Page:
With all of our extra time, we are left to overthink, over-reflect. I am so aware of my emotions and how I am feeling, which is great, but now I am also more concerned about my future. More specifically, concerned about being prepared and dealing with the unknown has been my biggest fear throughout this lockdown.
Everyone is planning for the fall as if everything will be back to normal. We are all planning for a campus return, a graceful exit out of quarantine. I have to pretend that things are going according to plan because I have to move forward.
Looking into the future, I don’t know what I am going to do, but I know it has to involve risk, change and adventure. Too much stagnation in these past months. I need a quick and fast change in pace. I can’t plan everything, but I can manifest the emotions and desire for change.
All of this is happening during a political uprising. Protests and riots are being planned. Information on safety, Black Lives Matter and COVID relief are being shared and passed around. Instagram has changed, what used to be a platform to see a glimpse of people’s lives, to stay in touch with old roommates and friends is now filled with pressure to speak up. I understand that the silence is deafening, but the rush to have a political view and statement overnight is also quite different from two months ago when we were all playing bingo. I have never had to publicly state and validate myself on who I support. The change in social media and stepping forward as someone who is working toward allyship was new. Having to claim a space on Instagram, where if I didn’t I would be shamed, regardless of whether or not I had donated or done any research outside of posting on my Instagram story, was new.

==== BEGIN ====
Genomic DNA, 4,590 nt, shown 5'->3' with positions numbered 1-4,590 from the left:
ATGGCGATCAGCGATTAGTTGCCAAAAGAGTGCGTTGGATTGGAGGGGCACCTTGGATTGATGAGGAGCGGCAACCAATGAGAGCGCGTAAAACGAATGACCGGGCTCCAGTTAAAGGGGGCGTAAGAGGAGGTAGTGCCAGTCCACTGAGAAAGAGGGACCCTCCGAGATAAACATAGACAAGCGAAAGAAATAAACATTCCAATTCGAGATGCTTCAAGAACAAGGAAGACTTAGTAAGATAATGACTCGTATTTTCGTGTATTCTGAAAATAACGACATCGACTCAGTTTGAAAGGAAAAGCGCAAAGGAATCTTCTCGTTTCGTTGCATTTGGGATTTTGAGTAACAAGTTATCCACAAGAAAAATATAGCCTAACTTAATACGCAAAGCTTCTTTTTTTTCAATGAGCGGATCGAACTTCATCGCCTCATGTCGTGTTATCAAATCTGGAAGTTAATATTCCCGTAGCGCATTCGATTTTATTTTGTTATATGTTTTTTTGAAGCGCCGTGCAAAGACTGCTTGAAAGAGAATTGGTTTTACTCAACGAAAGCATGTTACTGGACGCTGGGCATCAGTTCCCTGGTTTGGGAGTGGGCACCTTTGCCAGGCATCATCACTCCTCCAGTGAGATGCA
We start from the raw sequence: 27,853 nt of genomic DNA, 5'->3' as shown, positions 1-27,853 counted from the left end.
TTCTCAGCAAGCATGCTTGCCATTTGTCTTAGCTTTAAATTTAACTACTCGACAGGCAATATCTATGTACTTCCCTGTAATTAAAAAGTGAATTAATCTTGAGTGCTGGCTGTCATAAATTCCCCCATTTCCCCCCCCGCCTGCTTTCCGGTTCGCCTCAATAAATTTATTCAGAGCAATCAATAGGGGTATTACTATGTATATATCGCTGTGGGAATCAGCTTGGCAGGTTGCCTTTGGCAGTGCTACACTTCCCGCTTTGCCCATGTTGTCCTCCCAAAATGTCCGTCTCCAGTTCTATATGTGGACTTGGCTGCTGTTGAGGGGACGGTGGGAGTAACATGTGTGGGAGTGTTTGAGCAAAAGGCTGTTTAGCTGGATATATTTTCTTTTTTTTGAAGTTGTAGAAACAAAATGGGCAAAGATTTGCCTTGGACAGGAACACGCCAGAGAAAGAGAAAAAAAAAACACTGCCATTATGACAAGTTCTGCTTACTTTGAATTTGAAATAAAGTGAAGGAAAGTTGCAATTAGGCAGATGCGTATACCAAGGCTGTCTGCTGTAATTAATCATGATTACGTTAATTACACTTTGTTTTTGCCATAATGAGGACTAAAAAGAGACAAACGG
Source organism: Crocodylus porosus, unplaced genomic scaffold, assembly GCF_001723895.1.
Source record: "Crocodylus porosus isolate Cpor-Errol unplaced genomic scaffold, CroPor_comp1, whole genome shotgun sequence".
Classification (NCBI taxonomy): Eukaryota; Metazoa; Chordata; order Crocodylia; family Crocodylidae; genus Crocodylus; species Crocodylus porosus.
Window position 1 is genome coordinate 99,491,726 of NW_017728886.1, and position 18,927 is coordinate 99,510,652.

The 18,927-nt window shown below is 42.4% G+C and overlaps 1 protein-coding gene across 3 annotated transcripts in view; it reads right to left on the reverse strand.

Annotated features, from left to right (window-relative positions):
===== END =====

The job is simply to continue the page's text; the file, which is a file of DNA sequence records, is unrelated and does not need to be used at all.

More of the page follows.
As a white woman, I have been actively aiming for allyship. Donating to funds, liking and reposting content, reading articles, watching videos and reaching out to get more information. I am also trying to find the balance between blocking those who are ignorant and uneducated versus taking a stand and having those tough conversations. I am not asking for sympathy, I can only hope that the work I am continuously putting in to further educate and support these communities is making an impact, and that everyone who is in support of the movements are acknowledged. I stand with the Black Lives Matter Movement, and I will always be working on recognizing my privilege and using it to overall benefit these communities and movements.
As I progress further into my internships and as my state slowly starts to reopen, I am curious about how being in public will feel, how sitting in a restaurant will be. I am almost nervous to see those who I haven’t seen throughout this lockdown, as long-distance communication is strained and unique to how it was previously.
I can only hope that with all of this time on my hands, I grow stronger and more confident in myself and self-worth. I hope everyone reading this found it beneficial, and used it as an opportunity to reflect and slow down.
To end, I will quote Morgan Harper Nichols again: “I cannot tell you what lies ahead, but I can tell you, you are free to open your heart to peace, no matter your uncertainty.”